Tuesday, 05 August 1997 17:34

13 Arrested in Protest at White House

Written by Linda Wheeler | The Washington Post
A U.S. Park Police officer prepares to move a handcuffed Toni Quick to another van. She was among those arrested in the protest on Pennsylvania Avenue by D.C. residents. A U.S. Park Police officer prepares to move a handcuffed Toni Quick to another van. She was among those arrested in the protest on Pennsylvania Avenue by D.C. residents.

Shouting D.C. residents rallied at the White House yesterday to protest the virtual suspension of the city's home rule that would occur if President Clinton signs the budget bill on his desk. Before the hour-long protest ended, 13 people had been arrested, and civic and religious leaders declared the much-promoted event a success.

The noisy crowd of about 300 kept up a steady chant of "no democracy, no peace" and "no freedom, no taxes" as they walked in a picket line on the White House sidewalk along Pennsylvania Avenue NW. The bill, scheduled to be signed by Clinton today, includes the D.C. rescue package.

Although organizers did not get the hoped-for crowd of "tens of thousands," many protesters seemed to revel in the cross section of residents who came. Marchers wore suits and ties, summer dresses or blue jeans and T-shirts. Paul Strauss, 33, a lawyer and elected D.C. statehood lobbyist in the Senate, said they represented "Ward 3 lawyers and Ward 8 ministers."

Six were arrested after they held a brief rally at the White House fence; the permit obtained by the organizers, Democracy First, specified that the protesters had to keep moving during the demonstration. Before being arrested, Democracy First Chairman Timothy Cooper told the crowd through a bullhorn: "We are here to let Clinton know we won't stand for this. We are here to take a stand. We will not be defeated."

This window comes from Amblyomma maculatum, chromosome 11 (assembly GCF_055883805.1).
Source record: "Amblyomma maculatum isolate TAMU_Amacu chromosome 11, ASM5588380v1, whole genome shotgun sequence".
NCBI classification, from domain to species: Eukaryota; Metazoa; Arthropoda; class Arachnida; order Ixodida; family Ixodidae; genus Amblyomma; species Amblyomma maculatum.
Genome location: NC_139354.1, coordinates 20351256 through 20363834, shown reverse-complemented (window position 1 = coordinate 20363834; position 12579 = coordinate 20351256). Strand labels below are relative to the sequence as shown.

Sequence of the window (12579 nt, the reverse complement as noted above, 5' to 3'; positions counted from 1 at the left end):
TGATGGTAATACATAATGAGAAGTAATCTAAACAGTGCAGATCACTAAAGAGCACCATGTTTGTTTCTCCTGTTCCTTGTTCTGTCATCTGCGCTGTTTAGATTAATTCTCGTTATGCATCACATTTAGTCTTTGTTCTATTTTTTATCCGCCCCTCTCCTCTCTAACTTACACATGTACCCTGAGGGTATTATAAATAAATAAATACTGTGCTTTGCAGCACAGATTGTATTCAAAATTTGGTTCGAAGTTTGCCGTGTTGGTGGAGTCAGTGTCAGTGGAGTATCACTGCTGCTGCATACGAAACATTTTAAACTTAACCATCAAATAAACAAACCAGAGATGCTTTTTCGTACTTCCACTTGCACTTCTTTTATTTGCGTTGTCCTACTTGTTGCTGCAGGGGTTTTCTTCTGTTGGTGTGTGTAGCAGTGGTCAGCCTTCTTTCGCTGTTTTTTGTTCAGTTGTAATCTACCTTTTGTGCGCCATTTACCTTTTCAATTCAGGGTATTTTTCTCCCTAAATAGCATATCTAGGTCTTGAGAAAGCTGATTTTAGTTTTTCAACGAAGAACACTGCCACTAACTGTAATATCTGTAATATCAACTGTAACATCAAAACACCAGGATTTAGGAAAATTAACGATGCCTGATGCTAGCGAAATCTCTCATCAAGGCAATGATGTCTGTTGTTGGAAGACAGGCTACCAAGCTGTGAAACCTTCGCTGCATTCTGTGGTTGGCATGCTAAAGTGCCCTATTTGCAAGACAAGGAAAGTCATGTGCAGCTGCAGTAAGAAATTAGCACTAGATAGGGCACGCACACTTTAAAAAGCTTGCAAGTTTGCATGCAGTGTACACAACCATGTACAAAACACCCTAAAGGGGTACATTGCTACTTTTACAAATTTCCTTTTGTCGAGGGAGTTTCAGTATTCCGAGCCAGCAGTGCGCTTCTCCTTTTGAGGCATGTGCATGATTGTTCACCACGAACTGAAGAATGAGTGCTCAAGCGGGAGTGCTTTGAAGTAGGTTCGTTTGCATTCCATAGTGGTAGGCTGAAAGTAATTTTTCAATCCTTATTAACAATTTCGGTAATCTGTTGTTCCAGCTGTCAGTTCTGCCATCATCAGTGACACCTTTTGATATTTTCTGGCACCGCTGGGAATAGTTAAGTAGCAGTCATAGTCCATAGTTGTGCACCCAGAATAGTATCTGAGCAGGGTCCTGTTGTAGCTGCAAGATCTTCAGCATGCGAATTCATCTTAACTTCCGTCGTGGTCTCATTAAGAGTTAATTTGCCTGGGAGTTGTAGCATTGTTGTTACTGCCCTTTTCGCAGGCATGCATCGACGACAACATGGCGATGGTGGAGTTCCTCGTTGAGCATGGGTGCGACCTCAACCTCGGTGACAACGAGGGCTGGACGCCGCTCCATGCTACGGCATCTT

A U.S. Park Police official announced over a scout car microphone that the protesters were violating their permit and that the permit was suspended. D.C. and Park police moved the crowd off the sidewalk and onto Pennsylvania Avenue.

Cooper and five others linked arms and refused to leave the fence. As Park Police arrested them one by one, seven other protesters moved in to take their places. All 13 were charged with "holding a stationary demonstration" and released on their own recognizances.

Park Police officers on horses tried to create a barrier between the crowd and those being arrested by forming a line along the edge of the sidewalk.

The Rev. William Bennett, pastor of First Baptist Church of Deanwood, refused to move out of the way of the horses. He stood straight, ignoring a half-ton horse nudging his back, and placed his right arm protectively across the shoulders of his 12-year-old grand-nephew, Christopher Harris.

The horse shifted his metal-clad hoofs on the pavement. Bennett, 42, stood firm. Christopher said he was scared.

"This is symbolic of the problem we face today," Bennett said. "First they want us to move off the sidewalk. Then they want us to move off the street. And then what? It's like the District, they're pushing us back."

Acie Byrd, a political analyst and spokesman for the Emergency Coalition to Preserve Home Rule in the District of Columbia, said the event was a success because it attracted people other than activists like himself.

"It wasn't just the activists," he said. "There were ordinary working folks there, black and white people, and people who had never protested before. It shows that issue goes deep into this community."

Fred Hays, a seventh-generation Washingtonian who lives in his grandfather's Capitol Hill home, came to the protest because of Congress's long history of intervening in city affairs.

"Congress has always, always been in charge," said Hays, 53.  "If we can't be a state, we should become a commonwealth and be excused from taxes. We could be Hong Kong on the Potomac. They'd be lining up on the Virginia shore trying to move in here."

Read this article online in The Washington Post.



Read 1964 times Last modified on Wednesday, 05 July 2017 21:21

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